Reputedly played by Noah to pass time aboard the ark, honed by a princess bored of her court duties, popularized by Confucius on his travels circa 500 BC, and reserved for centuries to Chinese royalty (on pain of execution, no less), Mahjong's complex-looking tiles and intricate rules are steeped in enough myth and history to impress just about anyone.
Mah Jong (Alex Wong / Getty Images)
For all its inscrutable Chinese charm, no credible documentation of Mahjong exists prior to the latter part of the 19th century. In other words, poker, a comparative newcomer in the traditional games world, is likely more venerable than Mahjong.
But don't let that put you off; modern though it is, Mahjong is still good times once you cut through its confusing veneer.
First, let's get one thing clear. We're talking Mahjong, the four-player game, not Mahjong Solitaire, the popular solo Western matching game that often crops up on online game sites like Yahoo!. They share a tile-set, but that's about it.
Mahjong sets have only three suits, marked with circles, bamboo sticks, or Chinese characters. Each of the three suits has 36 tiles, all numbered between one and nine, with each number occurring four times in a particular suit. Unlike a deck of cards, Mahjong sets have a lot of duplicate tiles.
Still with us? In addition to the three suits, Mahjong sets have smaller groups of special "honor" tiles that don't belong to any suit. These are wind tiles -- which carry simple blue Chinese characters, and come in fours, corresponding to the points of the compass -- and dragon tiles, which vary in appearance from set to set, but come in threes and are usually colored red, green, and blue. Each honor tile also occurs four times in a set.
So, to summarize: three suits of 36 tiles each, and a total of 28 honor tiles. Math freaks will have already noted that adds up to 136 tiles, although Mahjong sets generally have eight extras that score bonus points and are optional. For the sake of simplicity, we'll assume you're not using them.
The set up
Mah Jong tiles (Alex Wong / Getty Images)
To set up the game, first the tiles are shuffled by piling them face down on the table and randomizing them with the hands. (Incidentally, the noise this produces, which supposedly sounds a little like the twittering of sparrows, may have given the game its name.) Then each of the four players uses the tiles to build a wall in front of him or herself, 17 tiles long and two tiles high. Some say that's symbolic of the Great Wall of China, and should have no gaps to keep dragons out (or dragons in), but that sounds entirely too convenient to us.
Dragon containment notwithstanding, players start by drawing a hand of 13 tiles from the wall. The objective of the game is to assemble "melds" — or groups of tiles -- constituting either three identical tiles (a "pung"), four identical tiles (a "kong"), or a numerical sequences of three tiles of the same suit (a "chow"). Get four melds and a pair, and you have a winning hand.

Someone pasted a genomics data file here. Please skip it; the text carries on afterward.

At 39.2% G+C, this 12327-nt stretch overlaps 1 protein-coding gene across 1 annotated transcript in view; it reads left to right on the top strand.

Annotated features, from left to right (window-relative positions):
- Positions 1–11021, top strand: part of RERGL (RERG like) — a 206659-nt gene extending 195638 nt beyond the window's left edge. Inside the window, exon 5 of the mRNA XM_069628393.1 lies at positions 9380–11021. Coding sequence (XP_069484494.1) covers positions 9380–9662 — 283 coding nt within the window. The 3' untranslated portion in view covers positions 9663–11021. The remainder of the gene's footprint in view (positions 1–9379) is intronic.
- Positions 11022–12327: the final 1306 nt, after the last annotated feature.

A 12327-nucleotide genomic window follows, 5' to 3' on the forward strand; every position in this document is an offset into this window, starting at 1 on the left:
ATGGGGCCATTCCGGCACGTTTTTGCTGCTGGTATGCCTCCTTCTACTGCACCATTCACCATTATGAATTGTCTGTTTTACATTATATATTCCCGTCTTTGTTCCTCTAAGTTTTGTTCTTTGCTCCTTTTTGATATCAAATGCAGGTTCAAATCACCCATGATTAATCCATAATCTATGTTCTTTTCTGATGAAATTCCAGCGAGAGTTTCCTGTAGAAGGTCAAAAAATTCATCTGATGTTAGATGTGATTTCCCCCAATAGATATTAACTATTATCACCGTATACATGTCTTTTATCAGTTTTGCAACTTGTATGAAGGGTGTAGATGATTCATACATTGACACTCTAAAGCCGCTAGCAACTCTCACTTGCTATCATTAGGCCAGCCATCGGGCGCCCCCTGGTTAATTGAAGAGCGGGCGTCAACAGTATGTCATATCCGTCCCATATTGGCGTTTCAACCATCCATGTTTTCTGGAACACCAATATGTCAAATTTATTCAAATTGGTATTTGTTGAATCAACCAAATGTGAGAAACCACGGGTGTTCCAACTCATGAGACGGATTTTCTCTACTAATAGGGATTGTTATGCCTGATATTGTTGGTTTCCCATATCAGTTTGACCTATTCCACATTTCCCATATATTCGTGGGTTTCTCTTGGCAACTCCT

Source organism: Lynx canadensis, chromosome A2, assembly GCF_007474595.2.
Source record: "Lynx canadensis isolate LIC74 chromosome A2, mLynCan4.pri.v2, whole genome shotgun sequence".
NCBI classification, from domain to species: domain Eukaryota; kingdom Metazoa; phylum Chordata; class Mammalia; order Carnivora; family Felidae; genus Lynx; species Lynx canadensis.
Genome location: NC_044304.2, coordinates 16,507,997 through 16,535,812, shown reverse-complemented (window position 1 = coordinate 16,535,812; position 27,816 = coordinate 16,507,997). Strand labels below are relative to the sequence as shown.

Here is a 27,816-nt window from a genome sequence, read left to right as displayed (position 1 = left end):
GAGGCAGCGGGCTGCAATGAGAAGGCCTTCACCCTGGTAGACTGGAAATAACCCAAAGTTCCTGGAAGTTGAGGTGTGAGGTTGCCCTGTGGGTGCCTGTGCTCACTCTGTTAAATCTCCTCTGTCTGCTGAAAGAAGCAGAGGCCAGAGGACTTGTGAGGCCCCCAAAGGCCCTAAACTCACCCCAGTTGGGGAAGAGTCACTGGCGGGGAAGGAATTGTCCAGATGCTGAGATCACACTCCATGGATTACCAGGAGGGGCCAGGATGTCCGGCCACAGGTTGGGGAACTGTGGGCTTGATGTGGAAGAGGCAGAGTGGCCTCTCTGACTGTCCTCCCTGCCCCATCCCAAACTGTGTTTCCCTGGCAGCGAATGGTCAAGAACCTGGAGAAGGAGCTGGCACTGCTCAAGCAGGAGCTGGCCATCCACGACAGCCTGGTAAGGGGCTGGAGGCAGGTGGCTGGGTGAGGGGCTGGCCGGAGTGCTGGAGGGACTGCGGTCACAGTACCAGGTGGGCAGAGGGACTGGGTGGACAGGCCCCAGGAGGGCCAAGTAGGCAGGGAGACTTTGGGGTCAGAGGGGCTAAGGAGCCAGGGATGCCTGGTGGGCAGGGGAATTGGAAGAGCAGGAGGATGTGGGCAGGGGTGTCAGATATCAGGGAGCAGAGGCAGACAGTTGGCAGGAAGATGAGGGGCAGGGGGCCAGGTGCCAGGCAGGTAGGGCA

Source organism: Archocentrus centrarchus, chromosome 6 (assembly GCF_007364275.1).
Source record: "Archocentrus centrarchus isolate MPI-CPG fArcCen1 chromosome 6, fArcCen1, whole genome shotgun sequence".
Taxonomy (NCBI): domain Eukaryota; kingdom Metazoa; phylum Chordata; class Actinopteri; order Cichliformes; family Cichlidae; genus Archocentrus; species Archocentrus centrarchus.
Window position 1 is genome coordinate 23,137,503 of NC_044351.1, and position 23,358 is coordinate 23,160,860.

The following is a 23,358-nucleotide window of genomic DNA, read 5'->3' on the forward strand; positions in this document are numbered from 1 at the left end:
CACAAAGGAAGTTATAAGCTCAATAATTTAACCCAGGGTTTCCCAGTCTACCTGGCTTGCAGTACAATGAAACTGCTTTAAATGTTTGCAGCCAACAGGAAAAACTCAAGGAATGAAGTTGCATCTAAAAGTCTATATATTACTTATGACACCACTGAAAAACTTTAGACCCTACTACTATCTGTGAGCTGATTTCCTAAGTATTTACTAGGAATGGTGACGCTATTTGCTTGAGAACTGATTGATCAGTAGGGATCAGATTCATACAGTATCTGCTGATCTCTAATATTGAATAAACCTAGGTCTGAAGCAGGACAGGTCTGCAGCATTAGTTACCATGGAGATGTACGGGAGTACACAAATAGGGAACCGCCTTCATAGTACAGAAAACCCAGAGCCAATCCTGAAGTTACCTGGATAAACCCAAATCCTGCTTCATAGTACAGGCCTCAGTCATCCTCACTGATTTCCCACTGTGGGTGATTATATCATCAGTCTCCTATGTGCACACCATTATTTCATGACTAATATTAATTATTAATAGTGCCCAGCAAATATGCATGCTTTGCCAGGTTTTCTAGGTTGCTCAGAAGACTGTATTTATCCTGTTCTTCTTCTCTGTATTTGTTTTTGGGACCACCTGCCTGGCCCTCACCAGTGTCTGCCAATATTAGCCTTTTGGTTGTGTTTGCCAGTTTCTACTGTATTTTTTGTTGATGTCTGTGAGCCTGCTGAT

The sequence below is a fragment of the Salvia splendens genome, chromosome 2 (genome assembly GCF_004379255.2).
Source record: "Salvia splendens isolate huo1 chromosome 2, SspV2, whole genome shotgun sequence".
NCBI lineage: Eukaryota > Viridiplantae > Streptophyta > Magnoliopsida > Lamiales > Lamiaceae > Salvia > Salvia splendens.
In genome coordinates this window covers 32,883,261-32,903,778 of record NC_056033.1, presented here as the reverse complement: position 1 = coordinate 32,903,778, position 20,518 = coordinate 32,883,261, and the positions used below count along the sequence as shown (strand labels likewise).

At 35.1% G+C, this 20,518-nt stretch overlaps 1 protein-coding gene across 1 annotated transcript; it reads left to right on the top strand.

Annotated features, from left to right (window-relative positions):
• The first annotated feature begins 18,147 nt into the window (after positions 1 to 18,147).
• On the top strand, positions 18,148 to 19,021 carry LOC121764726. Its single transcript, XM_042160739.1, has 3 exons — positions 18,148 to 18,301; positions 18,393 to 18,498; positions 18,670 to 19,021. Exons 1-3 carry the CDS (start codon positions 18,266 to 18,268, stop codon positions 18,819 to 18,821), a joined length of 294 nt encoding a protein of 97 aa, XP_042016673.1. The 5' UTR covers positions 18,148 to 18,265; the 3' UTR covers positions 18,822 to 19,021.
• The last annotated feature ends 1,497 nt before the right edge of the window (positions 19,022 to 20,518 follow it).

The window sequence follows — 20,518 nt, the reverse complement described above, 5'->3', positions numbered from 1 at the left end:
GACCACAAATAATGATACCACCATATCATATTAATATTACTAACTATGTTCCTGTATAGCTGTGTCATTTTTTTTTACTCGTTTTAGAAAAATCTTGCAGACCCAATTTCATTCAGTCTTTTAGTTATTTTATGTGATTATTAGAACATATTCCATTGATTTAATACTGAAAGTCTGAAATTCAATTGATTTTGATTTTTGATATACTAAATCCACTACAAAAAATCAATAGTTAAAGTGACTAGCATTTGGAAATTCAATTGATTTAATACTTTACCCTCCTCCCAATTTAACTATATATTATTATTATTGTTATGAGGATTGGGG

So how's that done? In turn, each player draws a tile from their wall, adds it to their hand, and then discards one tile into the center of the table, face up. Normally, play passes to the right, but if another player discards a tile you need to complete a pung or a kong, you can steal that tile, lay down your meld, and play passes to you. (That general set of rules will probably sound familiar to many; it's not so very different to gin rummy.)
The first player to complete a winning hand, perhaps unsurprisingly, wins, scoring points depending on the overall complexity of their hand. Hands where all the melds are in the same suit score high, for example, and so do pongs and kongs composed of dragon or wind tiles.
Scoring specifics vary greatly, but inevitably only the winning player scores points, and in the event nobody completes a winning hand before running out of wall tiles, the game is declared a draw and re-dealt.
So, ready to go play for real? Hold on a sec. Jumping straight into a tabletop Mahjong game probably isn't the greatest idea at this point. Although we've covered the fundamentals, actual Mahjong sessions will use their own set of conventions and quirks, and if you muscle in on someone else's game you'll probably end up committing some terrible Mahjong faux pas.
Fortunately, you won't have to go too far for low-stress alternatives. Yahoo! Games has its very own online version of Mahjong, which'll pit you against three fellow Yahoo! users. If you'd rather hone your skills against a computer, this downloadable version should run on any Java-capable computer including PC and Mac. iOS and Android versions exist, too, although you'll have to dig through lots of solitaire games to find them. Try Mahjong and Friends on Android and Mahjong-HD on iOS to get started.